Review by Kane

"A glimpse of the future"

When I first popped Final Fantasy X on my starving PS2, I wasn’t really sure what to expect: not only because of the ever-dangerous platform jump and the much-anticipated appearance of voices in Square’s flagship role playing game series, but also because an increasingly dark wind of controversy seemed to blow on its route.

One thing is for sure, though: Final Fantasy X is different from what you’ve played before. It’s also miles away from your run-of-the-mill Final Fantasy opus. It’s a game that immerses open minds into a fantastic and engaging world in such a unique way that it marks the beginning of a new generation of gaming.

First, although there’s nothing final about this game, it’s really the fantasy that makes it so special and addictive. In theory, any title that deals which issues such as interracial relationships, marriage, Freudian complexes, and the question of faith could seem attractive, however Final Fantasy X ties them together so well that there’s no other choice but to bow before this delightful storyline that manages to blur the line between fiction and reality much better than anything that’s been done before. That’s a good thing, because the game is heavily story-driven.

When Tidus, our young and lighthearted blitzball player (some kind of strange hybrid sport between soccer and water-polo) who’s just woken up in a world he’s not familiar with, catches a glance from Yuna, high summoner and last hope for the continent of Spira to get rid of a mysterious evil, he doesn’t realize that this is the beginning of a journey that will lead him to discover of his own origins and to find a purpose to his life. As a guardian of one of the most important human beings living in this fantasy place, this hero will walk on his father’s footsteps and try to create a peaceful future for him and his loved one.

Then a gorgeous, dark-haired female black mage appeared on screen with her huge chest barely covered. From the moment I turned my gaze on this surreal cross between Jessica Alba and Catherine Zeta-Jones (Douglas?), I knew I was addicted to Final Fantasy X like Whitney to crack. Lulu: that was her name. Lulu

Please bear in mind that this is just a prime example of the incredibly sharp designs specifically made for this game by a particularly inspired Yoshitaka Amano. When you realize that one of the main characters –namely Wakka, a Blitzball coach who doesn’t question his environment- is depicted as a racist in spite his undeniably charismatic nature it’s time to acknowledge Square’s daring choices concerning the personalities of the characters. Auron the samurai-like warrior and mentor of the bunch, Kimahri the powerful lion-beast who has sworn allegiance to his charming master, Rikku the pretty and energetic nomad, they’re all extremely likeable and it’s particularly easy to identify with them. Only Yuna, the beautiful summoner at the center of the story, doesn’t seem to reach above the pits of mediocrity with her immature and annoying behavior until the second half of the game, when the discovery of the consequences of her pilgrimage eventually seems to give the plot a new dimension and erase the initial impression of cliché that emanates from the beginning. Together, this cosmopolitan party will have to face the successor of Kefka, Sephiroth and Kuja: a dreadful giant blob named Sin.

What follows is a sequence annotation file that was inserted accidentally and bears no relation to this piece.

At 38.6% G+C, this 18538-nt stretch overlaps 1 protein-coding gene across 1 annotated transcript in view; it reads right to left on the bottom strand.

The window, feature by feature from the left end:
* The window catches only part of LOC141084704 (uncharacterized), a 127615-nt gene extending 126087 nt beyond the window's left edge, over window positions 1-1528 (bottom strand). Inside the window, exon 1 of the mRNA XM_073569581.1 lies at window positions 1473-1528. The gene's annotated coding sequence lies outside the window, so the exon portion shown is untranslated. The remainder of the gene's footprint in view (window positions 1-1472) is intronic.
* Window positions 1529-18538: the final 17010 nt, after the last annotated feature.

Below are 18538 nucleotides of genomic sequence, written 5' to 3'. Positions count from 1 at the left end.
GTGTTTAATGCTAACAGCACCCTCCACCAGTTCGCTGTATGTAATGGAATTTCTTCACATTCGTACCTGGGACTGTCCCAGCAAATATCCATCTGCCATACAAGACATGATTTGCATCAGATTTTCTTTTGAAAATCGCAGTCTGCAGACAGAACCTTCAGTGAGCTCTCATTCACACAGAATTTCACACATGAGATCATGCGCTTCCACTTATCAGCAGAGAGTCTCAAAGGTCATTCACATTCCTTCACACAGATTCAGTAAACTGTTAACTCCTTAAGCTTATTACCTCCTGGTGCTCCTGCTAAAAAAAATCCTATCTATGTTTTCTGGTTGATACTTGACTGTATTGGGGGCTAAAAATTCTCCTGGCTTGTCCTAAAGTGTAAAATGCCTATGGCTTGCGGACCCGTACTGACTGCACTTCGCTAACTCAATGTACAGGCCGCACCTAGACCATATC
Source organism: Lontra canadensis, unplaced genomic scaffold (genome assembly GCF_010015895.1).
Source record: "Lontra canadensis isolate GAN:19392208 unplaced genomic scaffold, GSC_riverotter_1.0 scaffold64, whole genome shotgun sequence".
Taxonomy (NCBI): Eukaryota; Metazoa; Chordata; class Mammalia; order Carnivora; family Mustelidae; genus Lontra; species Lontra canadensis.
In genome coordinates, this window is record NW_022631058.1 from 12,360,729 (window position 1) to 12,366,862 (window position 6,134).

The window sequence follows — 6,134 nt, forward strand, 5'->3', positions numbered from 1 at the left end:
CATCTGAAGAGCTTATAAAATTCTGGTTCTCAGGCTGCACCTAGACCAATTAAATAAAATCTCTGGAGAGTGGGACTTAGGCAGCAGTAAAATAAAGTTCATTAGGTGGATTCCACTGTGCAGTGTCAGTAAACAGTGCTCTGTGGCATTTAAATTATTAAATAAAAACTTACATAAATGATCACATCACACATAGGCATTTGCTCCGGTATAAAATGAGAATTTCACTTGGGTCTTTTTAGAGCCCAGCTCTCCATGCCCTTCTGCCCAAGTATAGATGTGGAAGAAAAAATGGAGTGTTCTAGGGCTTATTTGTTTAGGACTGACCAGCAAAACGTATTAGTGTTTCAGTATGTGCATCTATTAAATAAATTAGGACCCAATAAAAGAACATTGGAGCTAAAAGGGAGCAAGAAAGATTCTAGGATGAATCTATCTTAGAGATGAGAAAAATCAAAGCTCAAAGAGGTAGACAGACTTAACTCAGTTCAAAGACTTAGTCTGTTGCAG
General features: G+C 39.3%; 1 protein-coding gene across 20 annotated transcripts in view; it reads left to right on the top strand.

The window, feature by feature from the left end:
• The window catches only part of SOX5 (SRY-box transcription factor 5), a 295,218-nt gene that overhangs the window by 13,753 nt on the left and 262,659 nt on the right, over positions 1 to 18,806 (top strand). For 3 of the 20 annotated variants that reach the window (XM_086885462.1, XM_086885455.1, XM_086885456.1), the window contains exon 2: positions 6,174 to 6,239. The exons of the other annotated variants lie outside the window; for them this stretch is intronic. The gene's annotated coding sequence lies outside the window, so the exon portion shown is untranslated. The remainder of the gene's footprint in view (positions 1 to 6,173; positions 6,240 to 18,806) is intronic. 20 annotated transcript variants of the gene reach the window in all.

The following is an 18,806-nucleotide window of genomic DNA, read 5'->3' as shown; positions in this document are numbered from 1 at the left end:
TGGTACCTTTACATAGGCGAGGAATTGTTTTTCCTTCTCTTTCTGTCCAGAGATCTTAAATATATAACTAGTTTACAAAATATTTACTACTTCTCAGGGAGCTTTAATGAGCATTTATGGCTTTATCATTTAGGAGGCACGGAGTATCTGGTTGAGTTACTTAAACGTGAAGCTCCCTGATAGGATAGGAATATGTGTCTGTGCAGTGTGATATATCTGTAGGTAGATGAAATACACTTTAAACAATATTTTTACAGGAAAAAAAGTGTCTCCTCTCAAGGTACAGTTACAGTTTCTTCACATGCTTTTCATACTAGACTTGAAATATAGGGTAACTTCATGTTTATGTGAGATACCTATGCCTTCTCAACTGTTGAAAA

Contrary to the previous installment, which felt very much like a compilation of the series, Final Fantasy X was placed under the signs of change and renewal. The controversial nature of the field scenes is perhaps the most striking innovation: as a matter of fact, there’s almost no exploration, apart from searching for treasure chests here and there in the darkest corners of a few screens! Most of the time you’re just following an arrow to the next site on the tiny map displayed at the left top of the screen, and the game doesn’t open up at all until very late in the story. But strangely enough, what first appears as a sacrilegious decision turns out to be for the better, since it spruces up the rhythm of the game so much and is counter-balanced by the innovative and thought-provoking puzzles the player has to solve to unlock invocations.

Without a doubt, the Sphere Grid is the biggest evolution introduced by the game and marks the disappearance of experience points. All placed on this large grid -as if they were playing a simple parlour game- they can use the different spheres acquired in battles to develop their capacities. This feature, sole token of your characters’ evolution, works wonderfully as it gives you a certain amount of freedom to customize your party without ever being a chore. Furthermore, it allows you to focus on what’s really important here: the story and the battle system.

Yes indeed, the battle system is pure bliss, and almost makes you want to thank Square for keeping the (high) battle frequency rate unchanged. Final Fantasy X lets you switch characters at any point during a battle, which provides the game with a more than welcome strategic aspect: think of it as a poor man’s Final Fantasy Tactics. For instance, you can seek help from your beloved and charming witch during any turn if your three characters currently in battle are in trouble, and a skillful balance between the members is needed to complete the game since some skills –in this particular case, spells- are entirely exclusive to some characters. The ‘Limits’, now referred to as ‘Overdrives’, are quite original and involve some button combinations, which makes the fights more dynamic. The introduction of special commands is also worth noticing as they bring some variety to the battle system: in some particular instances, it’s possible to talk to your opponent, open a door or even use elements of the background. Further in the game, it’s even possible to customize weapons to give them new properties.